A Midsummer Night’s Dream is good material for an actor’s workshop, with its drama of ego and infighting in the subplot of the amateur stage play. When performed in the guise of Britten’s opera, without surtitles and in the speakeasy-inflected Mayne Stage hall, it is a great opportunity for young professional singers to work on projecting operatic narrative. When your audience is stuffing half-pound burgers into their mouths and crinkling newspaper-wrapped fries, diction and the communication of clear feeling become bigger challenges than usual.

Patrick Terry (Oberon) and Mizuho Takeshita (Tytania) © Daniel Johanson
Patrick Terry (Oberon) and Mizuho Takeshita (Tytania)
© Daniel Johanson

Such were the conditions facing the game and talented singers in the Chicago Summer Opera’s production this Monday night. The company, which functions essentially as a workshop for musicians on the rise (my guest and I felt like the only ones who didn’t know someone in the show), also staged Puccini’s Suor Angelica and Menotti’s The Medium this summer at Edgebrook Lutheran Church, where presumably one could not have ordered whisky. At the Mayne Stage, the company made good use of the wraparound seating; in lieu of any kind of set, the reduced orchestra was placed on the floor in such a way that stage space was made both behind and in front, thereby allowing for a visual transition from the rehearsals of Act I to the performance in the last act. At one point, Oberon came up into the rafters where I was seated, and I was grateful, for it allowed me to hear Patrick Terry’s exquisitely smooth and many-colored countertenor up close.

There is much vocal talent in this cast, including Mizuho Takeshita, who sang Tytania and who needs bigger halls, fast. But to prioritize music-making over the comprehensibility of dialogue and plot is nearly a mistake for this kind of occasion, which already conceded the night’s connection to musical theatre in the excellent campiness of the actor’s troupe. It would have been a challenge, and not a less musical one, to strive to render comprehensible every complication and twist in the plot and to have the enunciation of words drive the ensemble’s expressive decisions. The orchestra was sometimes too loud, but some of the performers fared better than others. I understood, for example, every single word uttered by Jack Cotaling as Quince, who found a way to shape every syllable dramatically and with purpose.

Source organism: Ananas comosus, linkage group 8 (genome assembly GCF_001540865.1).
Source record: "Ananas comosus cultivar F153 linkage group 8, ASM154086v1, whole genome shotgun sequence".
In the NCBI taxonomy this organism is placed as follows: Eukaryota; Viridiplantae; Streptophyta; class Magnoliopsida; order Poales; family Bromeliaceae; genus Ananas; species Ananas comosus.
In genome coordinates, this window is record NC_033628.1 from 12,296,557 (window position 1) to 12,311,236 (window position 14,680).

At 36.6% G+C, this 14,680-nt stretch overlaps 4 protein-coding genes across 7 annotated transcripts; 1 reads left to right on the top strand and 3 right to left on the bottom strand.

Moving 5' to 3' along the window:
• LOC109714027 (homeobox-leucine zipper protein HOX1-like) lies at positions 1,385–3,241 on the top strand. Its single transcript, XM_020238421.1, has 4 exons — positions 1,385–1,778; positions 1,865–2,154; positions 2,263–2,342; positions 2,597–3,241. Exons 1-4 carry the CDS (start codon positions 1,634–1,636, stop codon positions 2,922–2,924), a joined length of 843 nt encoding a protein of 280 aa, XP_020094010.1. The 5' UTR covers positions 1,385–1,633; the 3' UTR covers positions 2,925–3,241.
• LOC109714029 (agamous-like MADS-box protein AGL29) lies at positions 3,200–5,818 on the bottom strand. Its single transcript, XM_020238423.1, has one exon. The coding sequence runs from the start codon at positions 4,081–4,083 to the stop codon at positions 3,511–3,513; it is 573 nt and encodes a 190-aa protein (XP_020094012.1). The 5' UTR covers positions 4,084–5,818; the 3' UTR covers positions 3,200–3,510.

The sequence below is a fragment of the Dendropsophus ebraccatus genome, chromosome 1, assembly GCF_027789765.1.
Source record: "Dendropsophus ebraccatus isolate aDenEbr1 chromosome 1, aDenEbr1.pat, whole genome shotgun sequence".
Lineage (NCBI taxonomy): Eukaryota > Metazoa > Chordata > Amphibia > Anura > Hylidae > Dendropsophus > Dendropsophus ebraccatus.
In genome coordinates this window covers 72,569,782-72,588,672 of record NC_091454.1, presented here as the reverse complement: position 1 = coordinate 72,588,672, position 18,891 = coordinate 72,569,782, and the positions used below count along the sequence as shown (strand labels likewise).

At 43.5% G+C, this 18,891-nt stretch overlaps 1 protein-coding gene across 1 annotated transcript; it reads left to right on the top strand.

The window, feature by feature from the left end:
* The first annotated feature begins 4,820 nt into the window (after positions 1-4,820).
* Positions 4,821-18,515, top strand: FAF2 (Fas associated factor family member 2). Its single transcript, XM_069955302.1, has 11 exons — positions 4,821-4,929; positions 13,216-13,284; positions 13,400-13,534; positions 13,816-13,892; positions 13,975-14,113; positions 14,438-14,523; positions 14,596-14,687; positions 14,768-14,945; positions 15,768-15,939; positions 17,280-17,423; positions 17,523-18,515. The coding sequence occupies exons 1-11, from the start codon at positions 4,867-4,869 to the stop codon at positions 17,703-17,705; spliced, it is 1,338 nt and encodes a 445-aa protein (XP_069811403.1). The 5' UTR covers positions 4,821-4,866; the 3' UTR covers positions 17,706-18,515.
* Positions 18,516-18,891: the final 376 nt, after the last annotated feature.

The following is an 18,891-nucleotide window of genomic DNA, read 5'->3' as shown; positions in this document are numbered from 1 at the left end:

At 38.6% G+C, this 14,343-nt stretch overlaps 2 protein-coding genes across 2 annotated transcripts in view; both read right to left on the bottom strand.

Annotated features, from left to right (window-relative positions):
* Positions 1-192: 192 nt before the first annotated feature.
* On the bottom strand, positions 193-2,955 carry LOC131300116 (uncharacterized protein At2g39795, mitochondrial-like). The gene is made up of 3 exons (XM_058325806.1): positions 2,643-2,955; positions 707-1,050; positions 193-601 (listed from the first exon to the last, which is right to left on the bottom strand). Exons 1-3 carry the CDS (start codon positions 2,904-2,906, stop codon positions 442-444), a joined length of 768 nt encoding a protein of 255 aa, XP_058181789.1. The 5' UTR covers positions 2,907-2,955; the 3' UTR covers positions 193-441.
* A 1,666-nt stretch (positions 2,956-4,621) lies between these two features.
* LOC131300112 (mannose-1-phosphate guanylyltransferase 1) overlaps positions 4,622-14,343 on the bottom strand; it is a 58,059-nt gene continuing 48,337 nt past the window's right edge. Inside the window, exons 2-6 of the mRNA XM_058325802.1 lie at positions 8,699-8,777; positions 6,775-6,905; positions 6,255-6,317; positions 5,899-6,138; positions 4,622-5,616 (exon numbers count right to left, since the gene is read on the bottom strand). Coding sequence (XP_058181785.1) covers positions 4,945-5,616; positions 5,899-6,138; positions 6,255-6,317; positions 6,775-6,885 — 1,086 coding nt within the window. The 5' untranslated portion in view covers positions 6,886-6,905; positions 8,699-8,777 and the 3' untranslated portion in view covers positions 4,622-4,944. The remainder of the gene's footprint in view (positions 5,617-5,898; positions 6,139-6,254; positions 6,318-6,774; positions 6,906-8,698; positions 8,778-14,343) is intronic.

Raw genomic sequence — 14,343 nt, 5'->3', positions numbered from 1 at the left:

The declamatory articulation of the comic troupe was better suited to clarity than the drawn-out lines more often written for the "serious" cast. Here, more could have been done by the director Rod Gomez to bring out the eerieness prefigured by the opera’s opening string glissandi, which presage the fact that so much of the story takes place between worlds. The fairy quartet, lissome and obliging, moves among the patrons seated at bar tables on the floor, though this element of audience intrusion is entirely denuded of charge. Maybe it’s because they’re costumed in drama school black with a monotone scarf (for color!), thus rendering them digestible as arty movement/dance types. Plus their pleasing femininity feels utterly safe; a much more uncomfortable direction would have been, say, to have the fairies hold eye contact with members of the audience as they moved in their midst. Such a move would acknowledge at the very least the privilege of their being on the floor while enjoying the safety of voyeurism. It would also do better justice to the strangeness and disturbance of Britten’s score, along with providing a sharper tonal contrast to the comic antics of the men (the sweetly singing and dancing fairies too neatly complement male buffoonery).

The orchestra played ably, with some players standing out more than others. Conductor Codrut Birsan kept the ship tight; it was perhaps asking too much for a group that likely suffered for rehearsal time for more sharply drawn musical ideas and commitment to the last milisecond of each gesture. In the end, though, it was comic gesture that won the day, from Christine Roberts’ admirable physical commitment as Hermia to the acting troupe’s palpable charisma with the audience, this cast of young professionals seemed entirely at ease in this Dream's sometimes abstruse musico-mythical world, and made their surroundings work for them.

***11